Former Austrian Nationals in U.S. to Benefit As Nazi Victims

The State Department announced today that the Government of Austria has acted to extend to victims of persecution who were formerly nationals of Austria and who are now citizens of the United States certain benefits previously granted only to Austrian nationals.

The benefits involved are those provided by the “Victims Welfare Law” and those under the Civil Servants Indemnity Law. Expiration date for filing claims for these benefits was announced as August 20, 1954.

Under the Victims Welfare Law, as amended, persons who possessed Austrian nationality on March 13, 1938; suffered imprisonment in Austria at any time between March 6, 1933, and May 9, 1945, because of persecution, and have a present income of less than 100,000 schillings per year (approximately $3,845) are entitled to receive compensation. This compensation generally consists of a payment, presently amounting to 431,2 schillings, for each month spent in confinement.

Claimants are also entitled to receive compensation for certain court costs and administrative fees which were imposed in connection with such imprisonment but compensation for attorney’s fees, fines or confiscated property is not within the scope of this law. Claims for reduced benefits may be made by certain specified heirs. Claims under the Victims Welfare Law may be filed, with accompanying proof, with the Austrian Embassy in Washington.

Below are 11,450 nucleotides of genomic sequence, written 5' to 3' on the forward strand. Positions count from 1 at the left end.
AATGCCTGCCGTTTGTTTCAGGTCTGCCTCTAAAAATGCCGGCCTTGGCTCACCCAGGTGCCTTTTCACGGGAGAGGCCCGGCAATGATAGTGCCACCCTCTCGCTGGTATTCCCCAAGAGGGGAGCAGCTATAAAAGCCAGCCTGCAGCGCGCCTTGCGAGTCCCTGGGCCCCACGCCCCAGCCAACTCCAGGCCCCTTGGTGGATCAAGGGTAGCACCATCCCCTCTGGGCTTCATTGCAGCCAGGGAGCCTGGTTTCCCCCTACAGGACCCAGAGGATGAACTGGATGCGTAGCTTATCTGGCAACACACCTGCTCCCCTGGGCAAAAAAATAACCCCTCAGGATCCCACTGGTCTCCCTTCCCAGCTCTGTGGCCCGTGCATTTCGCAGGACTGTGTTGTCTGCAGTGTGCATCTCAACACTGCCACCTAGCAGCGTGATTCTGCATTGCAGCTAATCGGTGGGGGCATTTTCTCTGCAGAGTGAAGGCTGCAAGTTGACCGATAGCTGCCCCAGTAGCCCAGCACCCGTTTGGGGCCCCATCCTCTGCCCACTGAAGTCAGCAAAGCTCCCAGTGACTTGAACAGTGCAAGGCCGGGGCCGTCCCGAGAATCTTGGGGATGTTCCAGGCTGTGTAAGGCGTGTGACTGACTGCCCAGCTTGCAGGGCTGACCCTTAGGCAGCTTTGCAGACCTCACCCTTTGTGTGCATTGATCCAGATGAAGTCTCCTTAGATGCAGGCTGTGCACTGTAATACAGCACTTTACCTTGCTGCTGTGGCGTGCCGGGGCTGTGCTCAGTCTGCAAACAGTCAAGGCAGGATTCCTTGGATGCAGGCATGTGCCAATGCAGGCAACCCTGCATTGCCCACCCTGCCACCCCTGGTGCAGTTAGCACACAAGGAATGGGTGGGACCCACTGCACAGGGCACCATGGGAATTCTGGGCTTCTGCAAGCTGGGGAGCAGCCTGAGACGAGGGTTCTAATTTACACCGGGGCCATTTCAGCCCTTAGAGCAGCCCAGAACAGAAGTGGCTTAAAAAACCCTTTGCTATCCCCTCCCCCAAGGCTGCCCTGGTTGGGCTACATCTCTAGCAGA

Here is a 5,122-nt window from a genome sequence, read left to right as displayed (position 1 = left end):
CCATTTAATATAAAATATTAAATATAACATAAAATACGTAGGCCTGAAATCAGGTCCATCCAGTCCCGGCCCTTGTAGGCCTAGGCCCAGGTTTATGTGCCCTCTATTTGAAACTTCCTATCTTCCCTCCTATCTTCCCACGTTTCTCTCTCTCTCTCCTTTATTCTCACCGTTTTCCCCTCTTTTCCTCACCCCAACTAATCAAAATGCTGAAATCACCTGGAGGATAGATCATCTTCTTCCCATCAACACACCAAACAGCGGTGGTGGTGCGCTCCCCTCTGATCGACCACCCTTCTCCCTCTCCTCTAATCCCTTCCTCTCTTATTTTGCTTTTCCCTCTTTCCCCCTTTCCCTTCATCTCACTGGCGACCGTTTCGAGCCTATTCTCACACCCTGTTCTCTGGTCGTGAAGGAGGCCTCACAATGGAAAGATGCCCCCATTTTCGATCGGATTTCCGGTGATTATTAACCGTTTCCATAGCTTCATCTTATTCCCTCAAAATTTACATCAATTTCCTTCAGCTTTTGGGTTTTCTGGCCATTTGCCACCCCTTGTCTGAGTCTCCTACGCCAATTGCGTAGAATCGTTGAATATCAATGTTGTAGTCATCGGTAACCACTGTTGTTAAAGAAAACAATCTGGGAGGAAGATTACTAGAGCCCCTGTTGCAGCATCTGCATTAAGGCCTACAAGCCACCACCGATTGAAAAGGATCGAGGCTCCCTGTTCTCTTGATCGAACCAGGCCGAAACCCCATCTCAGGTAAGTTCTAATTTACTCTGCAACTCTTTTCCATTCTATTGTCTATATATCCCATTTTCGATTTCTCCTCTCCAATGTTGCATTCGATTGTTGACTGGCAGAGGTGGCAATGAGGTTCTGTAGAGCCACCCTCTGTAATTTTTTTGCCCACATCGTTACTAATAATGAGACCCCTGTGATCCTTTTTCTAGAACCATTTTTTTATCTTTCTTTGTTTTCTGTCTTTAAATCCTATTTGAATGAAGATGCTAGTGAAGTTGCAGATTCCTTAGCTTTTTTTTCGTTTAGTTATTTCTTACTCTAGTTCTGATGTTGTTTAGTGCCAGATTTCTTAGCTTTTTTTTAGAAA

Under the Civil Servants Indemnity Law, former public employees of the Austrian Federal State, of the laender, municipalities, etc., who, for political or racial reasons, were dismissed or suffered a reduction of their income at any time between March 6, 1933 and April 30, 1945, are entitled to certain benefits. Reduced benefits may be claimed by surviving spouse or children if the former civil servant is now deceased.

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